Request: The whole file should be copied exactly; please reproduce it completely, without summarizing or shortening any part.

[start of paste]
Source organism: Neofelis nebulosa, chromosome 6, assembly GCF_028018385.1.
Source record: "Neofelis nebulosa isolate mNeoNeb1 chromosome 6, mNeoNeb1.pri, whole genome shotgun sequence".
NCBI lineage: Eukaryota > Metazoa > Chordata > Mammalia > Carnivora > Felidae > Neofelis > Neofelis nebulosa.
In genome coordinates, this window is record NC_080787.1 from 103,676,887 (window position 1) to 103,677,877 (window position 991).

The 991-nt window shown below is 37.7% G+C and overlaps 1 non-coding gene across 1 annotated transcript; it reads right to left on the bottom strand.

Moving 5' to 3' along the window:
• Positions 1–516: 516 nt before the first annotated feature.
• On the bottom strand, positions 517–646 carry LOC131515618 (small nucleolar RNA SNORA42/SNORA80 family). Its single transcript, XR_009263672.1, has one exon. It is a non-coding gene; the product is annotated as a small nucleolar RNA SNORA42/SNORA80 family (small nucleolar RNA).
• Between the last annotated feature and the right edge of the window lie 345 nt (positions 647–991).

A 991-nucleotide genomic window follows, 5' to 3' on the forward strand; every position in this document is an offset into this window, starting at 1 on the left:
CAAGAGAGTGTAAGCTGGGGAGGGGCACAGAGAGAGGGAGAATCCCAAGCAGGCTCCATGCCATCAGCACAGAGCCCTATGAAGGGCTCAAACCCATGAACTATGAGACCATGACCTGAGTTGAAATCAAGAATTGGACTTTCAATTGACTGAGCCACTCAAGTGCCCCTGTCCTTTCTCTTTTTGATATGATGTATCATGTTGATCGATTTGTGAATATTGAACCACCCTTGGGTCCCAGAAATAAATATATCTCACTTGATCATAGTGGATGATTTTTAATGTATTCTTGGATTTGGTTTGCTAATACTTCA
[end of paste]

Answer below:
Source organism: Neofelis nebulosa, chromosome 6, assembly GCF_028018385.1.
Source record: "Neofelis nebulosa isolate mNeoNeb1 chromosome 6, mNeoNeb1.pri, whole genome shotgun sequence".
NCBI lineage: Eukaryota > Metazoa > Chordata > Mammalia > Carnivora > Felidae > Neofelis > Neofelis nebulosa.
In genome coordinates, this window is record NC_080787.1 from 103,676,887 (window position 1) to 103,677,877 (window position 991).

The 991-nt window shown below is 37.7% G+C and overlaps 1 non-coding gene across 1 annotated transcript; it reads right to left on the bottom strand.

Moving 5' to 3' along the window:
• Positions 1–516: 516 nt before the first annotated feature.
• On the bottom strand, positions 517–646 carry LOC131515618 (small nucleolar RNA SNORA42/SNORA80 family). Its single transcript, XR_009263672.1, has one exon. It is a non-coding gene; the product is annotated as a small nucleolar RNA SNORA42/SNORA80 family (small nucleolar RNA).
• Between the last annotated feature and the right edge of the window lie 345 nt (positions 647–991).

A 991-nucleotide genomic window follows, 5' to 3' on the forward strand; every position in this document is an offset into this window, starting at 1 on the left:
CAAGAGAGTGTAAGCTGGGGAGGGGCACAGAGAGAGGGAGAATCCCAAGCAGGCTCCATGCCATCAGCACAGAGCCCTATGAAGGGCTCAAACCCATGAACTATGAGACCATGACCTGAGTTGAAATCAAGAATTGGACTTTCAATTGACTGAGCCACTCAAGTGCCCCTGTCCTTTCTCTTTTTGATATGATGTATCATGTTGATCGATTTGTGAATATTGAACCACCCTTGGGTCCCAGAAATAAATATATCTCACTTGATCATAGTGGATGATTTTTAATGTATTCTTGGATTTGGTTTGCTAATACTTCA